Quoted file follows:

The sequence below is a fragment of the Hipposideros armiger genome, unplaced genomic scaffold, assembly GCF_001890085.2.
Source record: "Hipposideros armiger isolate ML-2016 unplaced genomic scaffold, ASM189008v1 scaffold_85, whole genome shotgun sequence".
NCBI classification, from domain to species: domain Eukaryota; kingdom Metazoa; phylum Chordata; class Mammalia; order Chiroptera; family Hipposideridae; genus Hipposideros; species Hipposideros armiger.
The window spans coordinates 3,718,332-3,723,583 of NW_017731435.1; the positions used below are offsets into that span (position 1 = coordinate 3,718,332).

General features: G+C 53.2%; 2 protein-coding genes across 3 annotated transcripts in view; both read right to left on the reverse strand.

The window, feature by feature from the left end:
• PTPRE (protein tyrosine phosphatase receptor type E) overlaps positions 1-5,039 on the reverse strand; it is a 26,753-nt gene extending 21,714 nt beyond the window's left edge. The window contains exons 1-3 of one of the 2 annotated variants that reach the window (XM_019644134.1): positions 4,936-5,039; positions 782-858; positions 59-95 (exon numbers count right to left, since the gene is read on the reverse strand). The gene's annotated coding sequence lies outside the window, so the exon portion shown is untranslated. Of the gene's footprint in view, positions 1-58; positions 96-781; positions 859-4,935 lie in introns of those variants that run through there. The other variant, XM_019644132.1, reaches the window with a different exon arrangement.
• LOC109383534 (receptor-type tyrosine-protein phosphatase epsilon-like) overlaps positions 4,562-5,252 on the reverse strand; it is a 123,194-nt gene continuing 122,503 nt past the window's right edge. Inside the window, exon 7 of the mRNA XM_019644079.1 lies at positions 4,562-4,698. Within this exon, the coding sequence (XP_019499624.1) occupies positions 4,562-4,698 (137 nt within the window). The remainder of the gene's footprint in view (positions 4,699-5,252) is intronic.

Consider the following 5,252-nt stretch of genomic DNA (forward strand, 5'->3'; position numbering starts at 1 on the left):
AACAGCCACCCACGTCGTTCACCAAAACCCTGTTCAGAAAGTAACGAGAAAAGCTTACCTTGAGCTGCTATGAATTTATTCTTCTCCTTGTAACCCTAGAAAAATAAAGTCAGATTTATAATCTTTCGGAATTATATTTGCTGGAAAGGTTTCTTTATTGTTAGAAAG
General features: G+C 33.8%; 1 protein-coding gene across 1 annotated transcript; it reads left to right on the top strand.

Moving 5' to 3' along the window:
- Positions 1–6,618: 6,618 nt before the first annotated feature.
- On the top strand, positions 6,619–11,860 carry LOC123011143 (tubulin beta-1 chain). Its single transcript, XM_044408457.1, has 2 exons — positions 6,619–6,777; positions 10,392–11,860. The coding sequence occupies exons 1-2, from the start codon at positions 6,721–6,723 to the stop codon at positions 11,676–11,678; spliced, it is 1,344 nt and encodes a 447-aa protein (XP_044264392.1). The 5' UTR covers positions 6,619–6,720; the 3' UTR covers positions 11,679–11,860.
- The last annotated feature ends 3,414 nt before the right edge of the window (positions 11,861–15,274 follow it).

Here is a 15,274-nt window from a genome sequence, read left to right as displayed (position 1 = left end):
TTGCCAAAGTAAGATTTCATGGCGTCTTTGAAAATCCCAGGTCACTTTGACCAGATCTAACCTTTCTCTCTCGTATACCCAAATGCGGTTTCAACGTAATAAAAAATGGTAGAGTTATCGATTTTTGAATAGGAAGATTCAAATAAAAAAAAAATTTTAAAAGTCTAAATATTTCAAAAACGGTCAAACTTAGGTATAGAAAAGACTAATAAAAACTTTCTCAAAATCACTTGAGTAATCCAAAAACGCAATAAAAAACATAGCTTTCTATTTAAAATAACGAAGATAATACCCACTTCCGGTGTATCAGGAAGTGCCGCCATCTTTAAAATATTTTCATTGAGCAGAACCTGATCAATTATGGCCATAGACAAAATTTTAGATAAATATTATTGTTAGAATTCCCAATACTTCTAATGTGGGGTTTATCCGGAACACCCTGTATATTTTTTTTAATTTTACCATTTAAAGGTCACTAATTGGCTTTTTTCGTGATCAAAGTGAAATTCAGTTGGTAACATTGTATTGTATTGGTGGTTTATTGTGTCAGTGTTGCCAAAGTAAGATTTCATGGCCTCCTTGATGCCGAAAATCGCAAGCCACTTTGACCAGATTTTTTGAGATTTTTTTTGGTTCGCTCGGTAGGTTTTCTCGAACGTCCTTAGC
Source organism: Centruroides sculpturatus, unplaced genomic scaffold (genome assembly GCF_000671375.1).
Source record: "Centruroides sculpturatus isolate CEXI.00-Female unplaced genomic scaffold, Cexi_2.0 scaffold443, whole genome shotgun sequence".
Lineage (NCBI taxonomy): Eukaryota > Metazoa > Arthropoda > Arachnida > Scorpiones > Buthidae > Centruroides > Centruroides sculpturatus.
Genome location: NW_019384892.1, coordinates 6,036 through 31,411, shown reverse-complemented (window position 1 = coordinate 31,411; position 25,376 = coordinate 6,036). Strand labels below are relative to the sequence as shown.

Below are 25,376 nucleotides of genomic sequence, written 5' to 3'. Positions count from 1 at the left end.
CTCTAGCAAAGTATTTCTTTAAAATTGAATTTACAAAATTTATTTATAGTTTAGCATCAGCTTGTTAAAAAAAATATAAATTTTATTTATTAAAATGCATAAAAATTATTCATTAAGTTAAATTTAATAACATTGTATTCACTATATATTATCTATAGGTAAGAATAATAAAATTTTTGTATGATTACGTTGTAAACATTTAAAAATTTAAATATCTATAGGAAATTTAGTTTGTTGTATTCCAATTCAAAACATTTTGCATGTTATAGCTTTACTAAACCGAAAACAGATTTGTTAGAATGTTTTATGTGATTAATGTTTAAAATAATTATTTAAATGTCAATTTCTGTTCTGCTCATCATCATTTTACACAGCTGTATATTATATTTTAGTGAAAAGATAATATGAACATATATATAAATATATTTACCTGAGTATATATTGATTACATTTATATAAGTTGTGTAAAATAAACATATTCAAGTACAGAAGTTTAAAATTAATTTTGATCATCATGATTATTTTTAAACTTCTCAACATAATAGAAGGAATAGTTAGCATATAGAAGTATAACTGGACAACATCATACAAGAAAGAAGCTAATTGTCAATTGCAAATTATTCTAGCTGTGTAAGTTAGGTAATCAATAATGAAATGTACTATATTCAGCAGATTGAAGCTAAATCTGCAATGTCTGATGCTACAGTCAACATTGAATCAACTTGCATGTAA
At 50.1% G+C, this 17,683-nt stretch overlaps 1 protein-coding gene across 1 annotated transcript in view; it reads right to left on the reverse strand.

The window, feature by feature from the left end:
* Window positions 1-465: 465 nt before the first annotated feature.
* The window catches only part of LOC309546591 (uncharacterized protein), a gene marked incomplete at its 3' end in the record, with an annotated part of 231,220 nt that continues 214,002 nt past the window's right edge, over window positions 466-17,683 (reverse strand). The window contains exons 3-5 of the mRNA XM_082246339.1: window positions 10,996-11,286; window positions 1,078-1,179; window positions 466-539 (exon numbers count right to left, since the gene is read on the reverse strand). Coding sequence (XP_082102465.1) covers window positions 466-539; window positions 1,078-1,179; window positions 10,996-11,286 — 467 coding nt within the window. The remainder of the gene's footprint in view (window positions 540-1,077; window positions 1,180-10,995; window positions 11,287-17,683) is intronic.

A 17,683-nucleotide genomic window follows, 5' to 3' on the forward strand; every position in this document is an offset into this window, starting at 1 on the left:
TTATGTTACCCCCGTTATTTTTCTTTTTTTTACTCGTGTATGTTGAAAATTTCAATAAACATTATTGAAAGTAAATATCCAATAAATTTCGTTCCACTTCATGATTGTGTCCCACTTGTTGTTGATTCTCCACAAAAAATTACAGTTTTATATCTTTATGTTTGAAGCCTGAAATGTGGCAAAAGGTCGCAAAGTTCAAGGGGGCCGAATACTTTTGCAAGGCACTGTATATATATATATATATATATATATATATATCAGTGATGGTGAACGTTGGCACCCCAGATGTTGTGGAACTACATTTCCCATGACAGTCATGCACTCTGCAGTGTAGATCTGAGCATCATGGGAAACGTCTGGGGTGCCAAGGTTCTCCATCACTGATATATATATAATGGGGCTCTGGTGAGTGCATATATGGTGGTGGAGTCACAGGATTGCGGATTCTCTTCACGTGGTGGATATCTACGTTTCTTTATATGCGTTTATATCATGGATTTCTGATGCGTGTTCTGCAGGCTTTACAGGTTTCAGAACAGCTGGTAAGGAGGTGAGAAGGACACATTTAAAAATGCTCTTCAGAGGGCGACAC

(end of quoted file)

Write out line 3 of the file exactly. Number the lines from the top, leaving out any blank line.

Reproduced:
NCBI classification, from domain to species: domain Eukaryota; kingdom Metazoa; phylum Chordata; class Mammalia; order Chiroptera; family Hipposideridae; genus Hipposideros; species Hipposideros armiger.